Irrespective of a dog’s age, the owner plays a major role in helping her remain healthy and combat illness. A dog cannot describe symptoms to the owner but can show signs of disease. Being aware of the signs of the most common ailments is one way of helping reduce a dog’s risk of being affected by them. Below are signs that a dog may be ill.
Diarrhea and Vomiting
Often, dogs vomit occasionally without being seriously ill. However, when a dog vomits several times a day, lacks appetite and acts lethargic, it needs a vet’s attention. Another serious sign of illness is vomiting digested blood that has the appearance of coffee grounds. Bloody vomit can be caused by gastric ulcers or swallowing foreign objects that irritate the stomach. There are many other causes of diarrhea or vomiting, such as gastrointestinal illnesses or parasite infections like roundworms, hookworms, giardia or whipworms.
Lack of Appetite or Inactivity
These two symptoms in dogs are vague, but a veterinarian should be consulted if they persist. Dogs stop eating due to several reasons such as fever, stress or pain. An absent or reduced appetite is a reason to take a pet to the vet, particularly if it goes on for more than 24 hours. A drop in energy levels can be caused by many things, including major problems like heart disease.
Excessive or Less Frequent Urinating
Excessive urinating and thirst might spell diabetes. However, increased urination can also signal kidney, liver or adrenal gland disease. With an increase in urination, housebroken dogs may begin wetting in the house. A pet that sleeps through the night can suddenly increase the frequency of nocturnal bathroom trips. The owner may also notice that the pet is filling the water bowl more often. On the other hand, straining to urinate or little urinate is a signal of bladder stones or urinary tract problem.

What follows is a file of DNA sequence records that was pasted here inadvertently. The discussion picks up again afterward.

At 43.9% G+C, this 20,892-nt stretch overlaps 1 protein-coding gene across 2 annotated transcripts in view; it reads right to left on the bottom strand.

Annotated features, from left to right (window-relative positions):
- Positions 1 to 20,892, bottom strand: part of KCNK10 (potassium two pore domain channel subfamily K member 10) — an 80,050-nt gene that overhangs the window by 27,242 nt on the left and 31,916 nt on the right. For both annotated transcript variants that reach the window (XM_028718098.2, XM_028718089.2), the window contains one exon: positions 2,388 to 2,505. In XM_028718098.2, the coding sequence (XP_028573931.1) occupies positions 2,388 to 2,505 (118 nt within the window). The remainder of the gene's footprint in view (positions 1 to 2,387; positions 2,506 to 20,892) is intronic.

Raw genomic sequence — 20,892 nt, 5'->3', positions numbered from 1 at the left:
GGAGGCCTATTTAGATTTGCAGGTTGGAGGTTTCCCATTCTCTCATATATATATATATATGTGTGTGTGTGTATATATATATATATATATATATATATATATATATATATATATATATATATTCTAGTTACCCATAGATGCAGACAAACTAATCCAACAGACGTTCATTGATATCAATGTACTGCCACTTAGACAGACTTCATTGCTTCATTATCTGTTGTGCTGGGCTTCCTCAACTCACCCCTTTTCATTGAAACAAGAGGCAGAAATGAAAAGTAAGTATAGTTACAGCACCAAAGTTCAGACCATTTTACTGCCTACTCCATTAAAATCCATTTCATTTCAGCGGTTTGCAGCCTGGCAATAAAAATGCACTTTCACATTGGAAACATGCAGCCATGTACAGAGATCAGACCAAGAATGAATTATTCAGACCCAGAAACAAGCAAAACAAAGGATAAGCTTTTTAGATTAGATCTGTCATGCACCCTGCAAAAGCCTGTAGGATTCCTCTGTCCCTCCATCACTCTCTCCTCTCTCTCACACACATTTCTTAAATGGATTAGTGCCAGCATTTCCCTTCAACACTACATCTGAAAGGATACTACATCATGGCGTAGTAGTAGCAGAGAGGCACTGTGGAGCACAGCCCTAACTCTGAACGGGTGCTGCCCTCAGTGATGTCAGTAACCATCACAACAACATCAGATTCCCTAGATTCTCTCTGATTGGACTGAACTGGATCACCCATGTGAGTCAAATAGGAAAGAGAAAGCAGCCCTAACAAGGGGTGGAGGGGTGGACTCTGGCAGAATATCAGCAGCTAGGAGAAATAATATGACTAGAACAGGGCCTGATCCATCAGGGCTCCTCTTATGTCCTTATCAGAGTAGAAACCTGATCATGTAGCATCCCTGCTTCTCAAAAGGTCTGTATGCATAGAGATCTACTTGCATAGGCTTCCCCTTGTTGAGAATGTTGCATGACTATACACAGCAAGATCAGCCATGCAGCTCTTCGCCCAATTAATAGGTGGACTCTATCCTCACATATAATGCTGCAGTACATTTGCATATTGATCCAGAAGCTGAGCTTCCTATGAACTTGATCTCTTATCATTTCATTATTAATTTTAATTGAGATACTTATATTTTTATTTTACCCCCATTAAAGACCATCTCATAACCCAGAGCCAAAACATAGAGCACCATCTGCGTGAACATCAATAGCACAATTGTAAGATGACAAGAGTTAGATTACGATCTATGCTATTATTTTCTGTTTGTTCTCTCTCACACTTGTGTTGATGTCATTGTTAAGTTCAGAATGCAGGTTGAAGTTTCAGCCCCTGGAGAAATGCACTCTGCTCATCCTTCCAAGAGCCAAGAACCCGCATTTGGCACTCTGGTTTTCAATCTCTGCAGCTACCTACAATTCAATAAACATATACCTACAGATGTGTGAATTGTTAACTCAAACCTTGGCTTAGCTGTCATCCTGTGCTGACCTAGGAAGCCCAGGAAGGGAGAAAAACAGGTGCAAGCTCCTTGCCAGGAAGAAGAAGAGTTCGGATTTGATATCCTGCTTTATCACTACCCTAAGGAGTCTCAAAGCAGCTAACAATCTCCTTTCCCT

Coughing is among the pet symptoms that need to undergo evaluation, particularly if it is persistent. Chronic coughing can be a sign of heartworms, heart disease or lung diseases. A dog may suffer from kennel cough, which is an infectious tracheobronchitis capable of causing a hacking, harsh cough. Kennel cough for most dogs is just a mild nuisance that disappear within a few days. In the case of puppies, kennel cough can lead to fatal pneumonia.
Kennel cough can also be more serious for dog breeds that have pushed-in faces like bulldogs, Boston terriers and boxers. Their respiratory systems can be compromised by their odd head anatomy, resulting in breathing difficulties. A dog or puppy with kennel cough may be getting pneumonia if it develops more serious signs such as nasal discharge, fever, lethargy, loss of appetite or a productive cough. Any cough that lasts for sometime should be brought to a vet’s attention. However, pet owners can vaccinate their dogs against the organisms that lead to kennel cough. The owner should also tell a veterinary doctor about discharge from the ears, eyes or nose, as well as persistent sneezing.